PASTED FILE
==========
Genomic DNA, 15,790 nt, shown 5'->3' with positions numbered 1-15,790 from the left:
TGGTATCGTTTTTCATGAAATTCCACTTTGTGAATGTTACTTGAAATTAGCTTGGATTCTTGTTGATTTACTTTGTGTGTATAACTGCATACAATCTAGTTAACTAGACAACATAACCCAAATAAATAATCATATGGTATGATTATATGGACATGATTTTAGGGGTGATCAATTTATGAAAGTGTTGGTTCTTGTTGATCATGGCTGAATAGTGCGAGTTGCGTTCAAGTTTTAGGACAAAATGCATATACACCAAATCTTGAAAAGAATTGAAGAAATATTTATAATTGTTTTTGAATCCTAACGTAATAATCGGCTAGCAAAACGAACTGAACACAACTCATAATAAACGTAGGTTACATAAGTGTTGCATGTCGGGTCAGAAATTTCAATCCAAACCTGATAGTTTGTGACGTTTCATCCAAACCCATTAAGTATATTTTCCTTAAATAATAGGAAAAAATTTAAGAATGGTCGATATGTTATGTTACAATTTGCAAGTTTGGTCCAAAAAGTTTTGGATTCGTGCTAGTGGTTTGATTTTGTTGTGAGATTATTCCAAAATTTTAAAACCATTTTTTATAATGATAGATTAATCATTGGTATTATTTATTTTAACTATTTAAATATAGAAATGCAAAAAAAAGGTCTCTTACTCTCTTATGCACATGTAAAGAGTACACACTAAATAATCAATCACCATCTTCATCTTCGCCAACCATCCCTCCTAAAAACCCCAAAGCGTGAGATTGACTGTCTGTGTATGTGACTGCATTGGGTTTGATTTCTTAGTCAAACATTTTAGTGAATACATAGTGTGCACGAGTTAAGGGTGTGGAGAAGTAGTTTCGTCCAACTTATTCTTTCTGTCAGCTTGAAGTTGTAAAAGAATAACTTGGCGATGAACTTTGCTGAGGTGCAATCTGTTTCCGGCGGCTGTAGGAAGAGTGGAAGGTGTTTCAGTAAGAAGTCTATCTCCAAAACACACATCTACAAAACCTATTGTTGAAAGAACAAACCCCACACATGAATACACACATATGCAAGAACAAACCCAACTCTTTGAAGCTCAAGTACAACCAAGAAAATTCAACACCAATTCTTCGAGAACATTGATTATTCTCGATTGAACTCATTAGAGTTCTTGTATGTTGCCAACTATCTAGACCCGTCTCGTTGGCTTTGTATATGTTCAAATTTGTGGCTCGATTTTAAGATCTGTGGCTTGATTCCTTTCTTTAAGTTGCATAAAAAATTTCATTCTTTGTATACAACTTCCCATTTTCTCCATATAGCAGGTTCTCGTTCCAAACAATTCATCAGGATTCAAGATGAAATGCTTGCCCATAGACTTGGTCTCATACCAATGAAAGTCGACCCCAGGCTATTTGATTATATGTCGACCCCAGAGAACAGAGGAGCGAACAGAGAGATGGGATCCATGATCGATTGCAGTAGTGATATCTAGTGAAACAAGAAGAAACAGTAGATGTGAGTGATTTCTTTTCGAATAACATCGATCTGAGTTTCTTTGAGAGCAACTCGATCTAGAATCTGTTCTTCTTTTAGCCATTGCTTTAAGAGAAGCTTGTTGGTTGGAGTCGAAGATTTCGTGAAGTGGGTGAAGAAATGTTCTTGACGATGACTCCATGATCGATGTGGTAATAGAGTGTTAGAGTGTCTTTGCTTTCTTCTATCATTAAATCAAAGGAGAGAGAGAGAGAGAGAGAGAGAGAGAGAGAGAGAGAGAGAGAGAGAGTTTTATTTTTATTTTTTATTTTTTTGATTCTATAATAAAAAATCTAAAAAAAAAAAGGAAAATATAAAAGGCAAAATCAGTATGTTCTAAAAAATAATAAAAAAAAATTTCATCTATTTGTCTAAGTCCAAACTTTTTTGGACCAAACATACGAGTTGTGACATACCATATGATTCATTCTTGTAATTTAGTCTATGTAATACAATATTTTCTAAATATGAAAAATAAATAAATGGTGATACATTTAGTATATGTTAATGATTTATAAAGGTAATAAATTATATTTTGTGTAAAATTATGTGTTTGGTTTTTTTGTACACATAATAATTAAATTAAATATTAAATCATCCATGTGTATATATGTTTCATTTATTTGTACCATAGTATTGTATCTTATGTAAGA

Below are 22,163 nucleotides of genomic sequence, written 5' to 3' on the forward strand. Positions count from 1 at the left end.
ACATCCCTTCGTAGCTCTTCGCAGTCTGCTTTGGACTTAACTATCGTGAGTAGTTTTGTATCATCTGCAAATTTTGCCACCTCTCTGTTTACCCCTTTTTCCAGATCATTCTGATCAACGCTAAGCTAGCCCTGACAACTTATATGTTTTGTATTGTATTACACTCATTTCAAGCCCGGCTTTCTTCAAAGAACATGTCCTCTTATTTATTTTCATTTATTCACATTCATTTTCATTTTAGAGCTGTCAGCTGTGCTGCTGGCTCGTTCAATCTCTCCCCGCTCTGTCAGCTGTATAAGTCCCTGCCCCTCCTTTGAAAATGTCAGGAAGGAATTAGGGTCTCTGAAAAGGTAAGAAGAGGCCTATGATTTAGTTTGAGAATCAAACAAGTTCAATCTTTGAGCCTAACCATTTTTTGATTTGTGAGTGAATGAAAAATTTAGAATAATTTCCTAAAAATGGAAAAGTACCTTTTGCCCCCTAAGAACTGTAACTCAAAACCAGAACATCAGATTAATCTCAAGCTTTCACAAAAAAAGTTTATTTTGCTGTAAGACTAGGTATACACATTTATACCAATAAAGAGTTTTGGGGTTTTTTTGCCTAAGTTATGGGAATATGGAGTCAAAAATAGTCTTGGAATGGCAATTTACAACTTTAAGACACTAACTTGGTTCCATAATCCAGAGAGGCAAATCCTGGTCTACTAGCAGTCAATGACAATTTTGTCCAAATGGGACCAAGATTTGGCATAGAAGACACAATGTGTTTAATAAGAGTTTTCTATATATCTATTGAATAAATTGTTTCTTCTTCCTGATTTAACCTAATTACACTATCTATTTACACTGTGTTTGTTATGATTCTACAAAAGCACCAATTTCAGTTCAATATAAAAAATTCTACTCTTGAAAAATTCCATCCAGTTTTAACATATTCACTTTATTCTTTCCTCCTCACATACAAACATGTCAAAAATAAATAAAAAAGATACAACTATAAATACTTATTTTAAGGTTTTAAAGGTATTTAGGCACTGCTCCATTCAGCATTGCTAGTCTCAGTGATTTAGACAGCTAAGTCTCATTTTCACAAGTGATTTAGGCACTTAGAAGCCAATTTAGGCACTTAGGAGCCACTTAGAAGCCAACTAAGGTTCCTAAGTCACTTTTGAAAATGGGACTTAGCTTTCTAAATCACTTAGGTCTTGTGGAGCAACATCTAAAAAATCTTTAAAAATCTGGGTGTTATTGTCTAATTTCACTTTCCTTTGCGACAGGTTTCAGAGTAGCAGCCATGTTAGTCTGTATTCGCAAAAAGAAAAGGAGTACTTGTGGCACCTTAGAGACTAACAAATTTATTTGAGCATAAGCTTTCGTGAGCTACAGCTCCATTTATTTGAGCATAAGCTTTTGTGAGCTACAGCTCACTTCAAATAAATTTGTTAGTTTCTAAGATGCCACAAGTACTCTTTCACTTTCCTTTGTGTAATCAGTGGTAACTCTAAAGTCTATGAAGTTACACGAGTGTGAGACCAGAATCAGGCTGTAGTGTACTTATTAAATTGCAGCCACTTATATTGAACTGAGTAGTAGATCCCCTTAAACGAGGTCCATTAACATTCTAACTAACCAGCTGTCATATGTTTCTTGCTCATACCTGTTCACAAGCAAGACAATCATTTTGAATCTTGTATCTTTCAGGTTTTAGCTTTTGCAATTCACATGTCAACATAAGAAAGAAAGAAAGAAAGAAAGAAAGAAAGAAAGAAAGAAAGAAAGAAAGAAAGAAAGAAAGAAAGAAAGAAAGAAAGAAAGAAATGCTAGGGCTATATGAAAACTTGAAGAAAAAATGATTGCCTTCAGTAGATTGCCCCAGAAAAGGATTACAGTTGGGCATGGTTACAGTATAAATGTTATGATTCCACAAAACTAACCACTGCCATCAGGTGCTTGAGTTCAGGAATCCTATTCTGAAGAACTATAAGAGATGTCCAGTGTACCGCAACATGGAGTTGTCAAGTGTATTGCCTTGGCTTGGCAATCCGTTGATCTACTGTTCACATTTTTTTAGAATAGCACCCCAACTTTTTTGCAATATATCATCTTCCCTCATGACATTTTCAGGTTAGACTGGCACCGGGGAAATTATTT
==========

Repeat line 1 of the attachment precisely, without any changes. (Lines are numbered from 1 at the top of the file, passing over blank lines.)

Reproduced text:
Genomic DNA, 15,790 nt, shown 5'->3' with positions numbered 1-15,790 from the left: